The Next Wave of COVID-19 Securities Litigation is Building
"After nine months of securities litigation that targeted the travel, pharmaceutical and other industries hardest-hit by COVID-19, the next wave of pandemic-tied filings is building as the economy pushes into a lean winter."

Why this is important: With the COVID vaccine beginning to be distributed, it is likely that the world should soon return to "normal." For corporations, a return to normalcy might not be as great as it sounds. Historically, securities litigation increases during periods of crisis and stock market volatility, and this time is expected to be no different. There likely will be two common themes in the majority of these cases: the securities issuer makes its required disclosures to investors and either hides the full extent of its losses "while touting 'unsustainable and unnecessarily rosy projections'" or claims losses that are "falsely attributed to the novel coronavirus." These disclosures would then bring the issuer within the scope of Rule 10b-5 of the Exchange Act because they are false or misleading statements. Additionally, it is likely there will be more shareholder derivative suits claiming that the board of directors violated its fiduciary duties in its response to COVID. With the economy already struggling, it will be interesting to see if Congress steps in to help corporations or if it leaves it to the courts to sort it out. --- Kellen M. Shearin
W.Va. Judge Axes Restaurants' Virus Coverage Class Action
"U.S. District Judge Joseph Goodwin said that Bluegrass LLC, which owns three restaurants in Charleston, West Virginia, was not able to allege that the restaurants experienced tangible physical alterations to trigger coverage, or that civil authority closure orders barred access to its properties."

Why this is important: Restaurants have been some of the hardest hit businesses during the pandemic. While many restaurants have been able to remain open on a limited or take-out only basis, such operations can only account for a fraction of their regular revenues. Bluegrass LLC, which owns Bluegrass Kitchen in Charleston, West Virginia, was dealt yet another blow recently when its proposed class action seeking insurance coverage for COVID-19-related losses was dismissed from federal court. Under the terms of the insurance policy, the restaurant was required to show that it experienced tangible physical alterations or that civil authority closure orders barred access to its properties in order to trigger coverage. The restaurant argued that the presence of COVID-19 in the restaurants created a physical loss by makings its properties unusable. The court disagreed, finding that the presence of COVID-19 was insufficient to trigger coverage because COVID-19 can be cleaned with disinfectant. --- Joseph A. Ford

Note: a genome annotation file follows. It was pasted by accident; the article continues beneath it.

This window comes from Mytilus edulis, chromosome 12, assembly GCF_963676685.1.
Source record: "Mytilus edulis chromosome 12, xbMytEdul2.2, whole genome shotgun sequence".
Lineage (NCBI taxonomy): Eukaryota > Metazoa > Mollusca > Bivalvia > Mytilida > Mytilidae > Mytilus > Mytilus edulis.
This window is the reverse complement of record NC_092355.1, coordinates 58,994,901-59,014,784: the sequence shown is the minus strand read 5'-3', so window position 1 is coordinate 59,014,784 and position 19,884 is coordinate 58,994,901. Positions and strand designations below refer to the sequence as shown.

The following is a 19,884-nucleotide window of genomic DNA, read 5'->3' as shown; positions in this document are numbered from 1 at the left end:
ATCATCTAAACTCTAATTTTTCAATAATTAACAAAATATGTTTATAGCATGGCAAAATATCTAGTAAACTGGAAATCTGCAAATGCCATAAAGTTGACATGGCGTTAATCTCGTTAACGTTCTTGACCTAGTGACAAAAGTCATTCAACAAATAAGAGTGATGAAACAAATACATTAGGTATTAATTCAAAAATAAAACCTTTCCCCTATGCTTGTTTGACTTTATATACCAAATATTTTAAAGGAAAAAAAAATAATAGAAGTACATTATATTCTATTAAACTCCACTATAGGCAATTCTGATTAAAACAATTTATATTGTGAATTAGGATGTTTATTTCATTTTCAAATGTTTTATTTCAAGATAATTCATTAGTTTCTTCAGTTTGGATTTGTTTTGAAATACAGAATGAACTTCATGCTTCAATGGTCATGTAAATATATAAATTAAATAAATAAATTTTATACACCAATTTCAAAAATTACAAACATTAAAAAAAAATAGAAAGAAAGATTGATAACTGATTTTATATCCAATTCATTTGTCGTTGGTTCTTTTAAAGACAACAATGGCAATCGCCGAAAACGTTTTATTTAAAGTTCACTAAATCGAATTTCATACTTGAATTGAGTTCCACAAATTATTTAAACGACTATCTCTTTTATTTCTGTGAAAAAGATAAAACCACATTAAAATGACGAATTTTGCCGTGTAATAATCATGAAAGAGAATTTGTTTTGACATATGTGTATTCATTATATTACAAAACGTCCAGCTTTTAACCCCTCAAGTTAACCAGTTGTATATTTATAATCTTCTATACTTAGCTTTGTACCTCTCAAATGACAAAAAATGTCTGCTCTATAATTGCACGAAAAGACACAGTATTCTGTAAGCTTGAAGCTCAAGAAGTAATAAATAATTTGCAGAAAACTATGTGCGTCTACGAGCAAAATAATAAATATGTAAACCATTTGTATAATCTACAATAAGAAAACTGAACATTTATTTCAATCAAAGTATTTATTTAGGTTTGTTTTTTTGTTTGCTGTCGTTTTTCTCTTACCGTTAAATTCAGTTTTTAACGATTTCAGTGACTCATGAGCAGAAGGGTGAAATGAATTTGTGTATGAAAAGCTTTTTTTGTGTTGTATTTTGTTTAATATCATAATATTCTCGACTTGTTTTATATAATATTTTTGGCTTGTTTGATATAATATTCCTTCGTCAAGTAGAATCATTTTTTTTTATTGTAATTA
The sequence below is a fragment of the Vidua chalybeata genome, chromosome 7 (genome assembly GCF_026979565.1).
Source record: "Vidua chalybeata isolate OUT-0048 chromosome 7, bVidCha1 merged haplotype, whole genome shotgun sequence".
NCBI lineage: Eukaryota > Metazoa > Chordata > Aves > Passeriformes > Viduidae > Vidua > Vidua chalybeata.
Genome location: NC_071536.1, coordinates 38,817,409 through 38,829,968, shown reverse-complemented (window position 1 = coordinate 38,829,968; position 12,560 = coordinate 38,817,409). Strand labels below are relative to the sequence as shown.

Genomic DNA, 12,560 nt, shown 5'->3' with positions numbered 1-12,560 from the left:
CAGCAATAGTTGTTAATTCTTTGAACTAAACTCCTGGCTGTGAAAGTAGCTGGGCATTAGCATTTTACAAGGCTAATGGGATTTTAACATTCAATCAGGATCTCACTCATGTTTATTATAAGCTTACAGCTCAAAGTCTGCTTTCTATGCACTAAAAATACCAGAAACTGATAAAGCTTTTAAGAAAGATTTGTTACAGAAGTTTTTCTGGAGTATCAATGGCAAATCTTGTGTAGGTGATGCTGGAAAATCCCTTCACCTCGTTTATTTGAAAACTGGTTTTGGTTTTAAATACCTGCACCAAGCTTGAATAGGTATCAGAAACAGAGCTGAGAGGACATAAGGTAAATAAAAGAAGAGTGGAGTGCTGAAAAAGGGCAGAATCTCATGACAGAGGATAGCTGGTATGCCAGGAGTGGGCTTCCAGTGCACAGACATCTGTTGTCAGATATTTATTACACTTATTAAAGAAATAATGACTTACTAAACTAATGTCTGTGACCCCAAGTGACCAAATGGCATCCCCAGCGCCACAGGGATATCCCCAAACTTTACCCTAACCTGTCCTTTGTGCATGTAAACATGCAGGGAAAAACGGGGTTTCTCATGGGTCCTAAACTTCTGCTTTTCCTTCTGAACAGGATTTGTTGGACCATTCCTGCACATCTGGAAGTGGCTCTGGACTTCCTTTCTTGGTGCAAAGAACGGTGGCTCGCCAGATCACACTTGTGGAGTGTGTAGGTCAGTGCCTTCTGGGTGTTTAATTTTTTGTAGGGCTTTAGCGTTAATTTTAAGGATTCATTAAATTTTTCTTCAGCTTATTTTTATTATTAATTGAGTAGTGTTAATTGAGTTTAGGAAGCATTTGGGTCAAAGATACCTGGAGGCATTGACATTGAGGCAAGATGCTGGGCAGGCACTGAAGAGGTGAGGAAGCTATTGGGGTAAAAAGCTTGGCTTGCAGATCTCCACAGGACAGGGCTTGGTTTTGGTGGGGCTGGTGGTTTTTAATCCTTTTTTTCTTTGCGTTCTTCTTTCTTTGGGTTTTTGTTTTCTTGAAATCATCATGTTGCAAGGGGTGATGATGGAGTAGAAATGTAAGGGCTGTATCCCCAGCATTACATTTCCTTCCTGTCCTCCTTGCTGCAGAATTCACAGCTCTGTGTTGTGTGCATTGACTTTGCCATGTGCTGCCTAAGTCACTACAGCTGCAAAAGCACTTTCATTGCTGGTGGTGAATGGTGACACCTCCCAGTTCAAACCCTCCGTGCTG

COVID-19 Rulings - Mostly Insurer Wins - Moving to Appellate Courts
"Only a small fraction of the 1,422 business-interruption lawsuits filed have been decided, but the initial rulings display the hurdle that policyholders must overcome."

Why this is important: We have finally reached the point in this pandemic that answers are trickling in to the questions piling up in the uncertainty following COVID-19's devastating impact. For months we've analyzed the cases filed and motions argued in courts across the country relating to insurance coverage and business losses, and there is finally critical mass of court resolutions to identify trends. As contract law depends heavily on the actual language of each contract, precedent in this type of litigation is less sweeping than one might think. But, the upshot seems to be that insurance companies are more likely to prevail on these claims than their policy holders. Among the most common issues is whether some physical damage to the business's facility is required to trigger coverage. Many policies list either "physical loss" or "physical damage," or both, as prerequisites for coverage, and whether those are two different concepts or if they both refer to actual destruction of equipment or infrastructure necessary for the policy bolder to conduct business seems to be at the heart of many a litigants' dispute. As the losses suffered by policy holders do not include such physical destruction, business owners responding to government orders to shut down may not elicit coverage under their policy. This situation will continue to develop as cases continue to be appealed and decided, hopefully leading to more certainty for litigants in the next months. --- Risa S. Katz-Albert